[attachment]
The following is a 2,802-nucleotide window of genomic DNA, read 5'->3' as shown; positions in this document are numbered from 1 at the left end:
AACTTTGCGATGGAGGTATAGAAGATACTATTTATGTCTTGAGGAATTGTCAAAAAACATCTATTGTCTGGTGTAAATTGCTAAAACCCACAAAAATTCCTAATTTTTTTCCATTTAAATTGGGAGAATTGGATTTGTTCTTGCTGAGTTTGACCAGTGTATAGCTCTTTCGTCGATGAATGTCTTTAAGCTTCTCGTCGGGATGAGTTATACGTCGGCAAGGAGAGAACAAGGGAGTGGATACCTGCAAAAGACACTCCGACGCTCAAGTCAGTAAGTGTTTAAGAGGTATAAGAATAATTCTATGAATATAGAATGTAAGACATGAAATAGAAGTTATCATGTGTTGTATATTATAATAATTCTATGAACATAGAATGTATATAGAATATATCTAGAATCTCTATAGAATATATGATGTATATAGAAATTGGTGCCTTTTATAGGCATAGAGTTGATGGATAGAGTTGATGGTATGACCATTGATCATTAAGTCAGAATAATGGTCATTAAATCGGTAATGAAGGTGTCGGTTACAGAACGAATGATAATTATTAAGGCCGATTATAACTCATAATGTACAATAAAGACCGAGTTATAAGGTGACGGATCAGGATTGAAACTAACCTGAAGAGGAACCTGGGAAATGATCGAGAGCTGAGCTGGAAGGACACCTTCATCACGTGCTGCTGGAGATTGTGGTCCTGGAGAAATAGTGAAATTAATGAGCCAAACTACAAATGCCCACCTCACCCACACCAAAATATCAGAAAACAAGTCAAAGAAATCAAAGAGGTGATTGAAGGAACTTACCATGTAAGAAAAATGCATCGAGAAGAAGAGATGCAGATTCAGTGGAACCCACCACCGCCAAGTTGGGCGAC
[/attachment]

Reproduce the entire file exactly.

The following is a 2,802-nucleotide window of genomic DNA, read 5'->3' as shown; positions in this document are numbered from 1 at the left end:
AACTTTGCGATGGAGGTATAGAAGATACTATTTATGTCTTGAGGAATTGTCAAAAAACATCTATTGTCTGGTGTAAATTGCTAAAACCCACAAAAATTCCTAATTTTTTTCCATTTAAATTGGGAGAATTGGATTTGTTCTTGCTGAGTTTGACCAGTGTATAGCTCTTTCGTCGATGAATGTCTTTAAGCTTCTCGTCGGGATGAGTTATACGTCGGCAAGGAGAGAACAAGGGAGTGGATACCTGCAAAAGACACTCCGACGCTCAAGTCAGTAAGTGTTTAAGAGGTATAAGAATAATTCTATGAATATAGAATGTAAGACATGAAATAGAAGTTATCATGTGTTGTATATTATAATAATTCTATGAACATAGAATGTATATAGAATATATCTAGAATCTCTATAGAATATATGATGTATATAGAAATTGGTGCCTTTTATAGGCATAGAGTTGATGGATAGAGTTGATGGTATGACCATTGATCATTAAGTCAGAATAATGGTCATTAAATCGGTAATGAAGGTGTCGGTTACAGAACGAATGATAATTATTAAGGCCGATTATAACTCATAATGTACAATAAAGACCGAGTTATAAGGTGACGGATCAGGATTGAAACTAACCTGAAGAGGAACCTGGGAAATGATCGAGAGCTGAGCTGGAAGGACACCTTCATCACGTGCTGCTGGAGATTGTGGTCCTGGAGAAATAGTGAAATTAATGAGCCAAACTACAAATGCCCACCTCACCCACACCAAAATATCAGAAAACAAGTCAAAGAAATCAAAGAGGTGATTGAAGGAACTTACCATGTAAGAAAAATGCATCGAGAAGAAGAGATGCAGATTCAGTGGAACCCACCACCGCCAAGTTGGGCGAC